One-year follow-up results of a community-based treatment programme for people with acquired brain injury in the chronic phase
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PURPOSE: This study evaluated the long-term effects of Brainz, a community-based treatment programme for adults with acquired brain injury in the chronic phase of the injury.
MATERIALS AND METHODS: The treatment consisted of group modules and biweekly individual home training sessions. Of the 62 subjects who participated in the original effect study, 30 subjects were available for follow-up assessment. Selection bias analysis of baseline characteristics revealed no significant differences between the included and the excluded group. Baseline measurements were compared with follow-up measurements to assess effect consolidation after treatment cessation.
RESULTS: The increased level of patient satisfaction with social participation found one year after baseline, was maintained at follow-up. The positive effects on the number of perceived difficulties in daily life and need of care that were found one year after baseline measurements were no longer present. However, an additional improvement in self-reported overall health was observed. The decreased level of self-esteem measured one year after baseline, was no longer present at follow-up.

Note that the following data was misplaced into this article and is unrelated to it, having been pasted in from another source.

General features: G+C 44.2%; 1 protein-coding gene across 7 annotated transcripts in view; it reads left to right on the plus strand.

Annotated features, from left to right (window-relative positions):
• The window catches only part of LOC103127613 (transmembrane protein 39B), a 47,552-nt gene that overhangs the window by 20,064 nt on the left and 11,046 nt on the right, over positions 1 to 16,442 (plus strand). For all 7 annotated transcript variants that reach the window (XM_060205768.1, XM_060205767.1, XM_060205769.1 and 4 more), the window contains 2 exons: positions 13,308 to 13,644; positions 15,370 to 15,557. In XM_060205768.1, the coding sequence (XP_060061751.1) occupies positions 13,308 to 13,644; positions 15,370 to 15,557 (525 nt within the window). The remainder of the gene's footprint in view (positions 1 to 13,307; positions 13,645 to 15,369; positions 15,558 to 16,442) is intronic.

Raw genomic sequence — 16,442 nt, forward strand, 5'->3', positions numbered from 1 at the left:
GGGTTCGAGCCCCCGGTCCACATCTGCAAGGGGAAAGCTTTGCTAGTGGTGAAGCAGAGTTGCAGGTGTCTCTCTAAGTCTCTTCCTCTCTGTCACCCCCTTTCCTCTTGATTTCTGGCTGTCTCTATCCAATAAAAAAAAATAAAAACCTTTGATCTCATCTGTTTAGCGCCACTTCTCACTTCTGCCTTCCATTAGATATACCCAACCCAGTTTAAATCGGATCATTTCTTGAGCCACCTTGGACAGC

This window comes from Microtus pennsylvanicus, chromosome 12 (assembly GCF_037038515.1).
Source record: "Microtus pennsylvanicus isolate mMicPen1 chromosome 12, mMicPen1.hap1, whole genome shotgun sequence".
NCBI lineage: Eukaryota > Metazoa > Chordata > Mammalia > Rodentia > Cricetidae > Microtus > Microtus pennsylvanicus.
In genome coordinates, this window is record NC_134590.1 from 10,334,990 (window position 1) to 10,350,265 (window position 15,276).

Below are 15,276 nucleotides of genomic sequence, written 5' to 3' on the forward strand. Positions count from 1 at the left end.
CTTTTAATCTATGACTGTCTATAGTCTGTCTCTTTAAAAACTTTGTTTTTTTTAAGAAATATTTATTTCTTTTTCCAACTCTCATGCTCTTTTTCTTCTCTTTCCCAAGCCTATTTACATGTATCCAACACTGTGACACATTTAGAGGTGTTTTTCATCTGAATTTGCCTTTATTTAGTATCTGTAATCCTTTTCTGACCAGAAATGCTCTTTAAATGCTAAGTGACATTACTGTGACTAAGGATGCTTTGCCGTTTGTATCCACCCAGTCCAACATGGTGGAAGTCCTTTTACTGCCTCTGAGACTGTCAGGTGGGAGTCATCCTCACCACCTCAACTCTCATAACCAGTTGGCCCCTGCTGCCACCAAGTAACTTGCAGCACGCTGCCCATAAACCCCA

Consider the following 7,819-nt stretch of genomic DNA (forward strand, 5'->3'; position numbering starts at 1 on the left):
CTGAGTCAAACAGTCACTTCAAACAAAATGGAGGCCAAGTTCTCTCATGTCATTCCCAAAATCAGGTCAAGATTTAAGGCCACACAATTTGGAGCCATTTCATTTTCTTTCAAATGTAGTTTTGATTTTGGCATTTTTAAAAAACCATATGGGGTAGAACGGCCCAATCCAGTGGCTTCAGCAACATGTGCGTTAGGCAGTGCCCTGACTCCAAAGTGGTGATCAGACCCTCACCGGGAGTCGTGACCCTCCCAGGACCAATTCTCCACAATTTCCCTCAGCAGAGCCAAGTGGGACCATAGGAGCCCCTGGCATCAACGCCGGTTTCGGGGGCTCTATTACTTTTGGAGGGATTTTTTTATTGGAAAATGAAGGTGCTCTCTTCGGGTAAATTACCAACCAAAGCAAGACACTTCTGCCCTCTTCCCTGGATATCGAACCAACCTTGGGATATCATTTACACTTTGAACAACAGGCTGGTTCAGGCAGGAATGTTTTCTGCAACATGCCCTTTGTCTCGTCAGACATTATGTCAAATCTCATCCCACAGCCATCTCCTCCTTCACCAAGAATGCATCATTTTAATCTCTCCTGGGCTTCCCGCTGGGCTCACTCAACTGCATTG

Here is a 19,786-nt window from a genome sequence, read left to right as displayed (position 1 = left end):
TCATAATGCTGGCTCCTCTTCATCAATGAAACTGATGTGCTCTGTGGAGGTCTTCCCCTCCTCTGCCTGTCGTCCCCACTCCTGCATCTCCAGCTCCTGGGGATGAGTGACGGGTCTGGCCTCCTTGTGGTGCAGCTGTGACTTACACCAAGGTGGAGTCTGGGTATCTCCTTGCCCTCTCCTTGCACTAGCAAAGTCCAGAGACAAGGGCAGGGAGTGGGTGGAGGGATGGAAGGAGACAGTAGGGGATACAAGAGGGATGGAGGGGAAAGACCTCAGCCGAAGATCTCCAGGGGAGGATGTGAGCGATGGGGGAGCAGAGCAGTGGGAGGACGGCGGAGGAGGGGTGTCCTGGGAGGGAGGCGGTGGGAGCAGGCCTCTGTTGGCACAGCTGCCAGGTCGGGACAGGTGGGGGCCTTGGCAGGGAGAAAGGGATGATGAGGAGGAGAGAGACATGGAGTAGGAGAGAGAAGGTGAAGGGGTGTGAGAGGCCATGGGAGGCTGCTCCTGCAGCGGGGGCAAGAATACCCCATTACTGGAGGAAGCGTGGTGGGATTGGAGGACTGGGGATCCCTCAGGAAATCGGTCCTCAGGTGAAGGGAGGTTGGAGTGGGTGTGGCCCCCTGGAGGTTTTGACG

CONCLUSIONS: Overall, this study suggests consolidation of the effects of this community-based treatment programme. Further enhancement of treatment effects could be established by the implementation of booster sessions or peer support groups. Future controlled studies are needed. Implications for rehabilitation Acquired brain injury can lead to consequences in a variety of life domains that can persist after patients return to their homes. A low-intensity community-based rehabilitation programme called Brainz demonstrated to improve patient satisfaction with societal participation and reduce perceived difficulties in daily life and need of care. This study suggests the consolidation of these effects.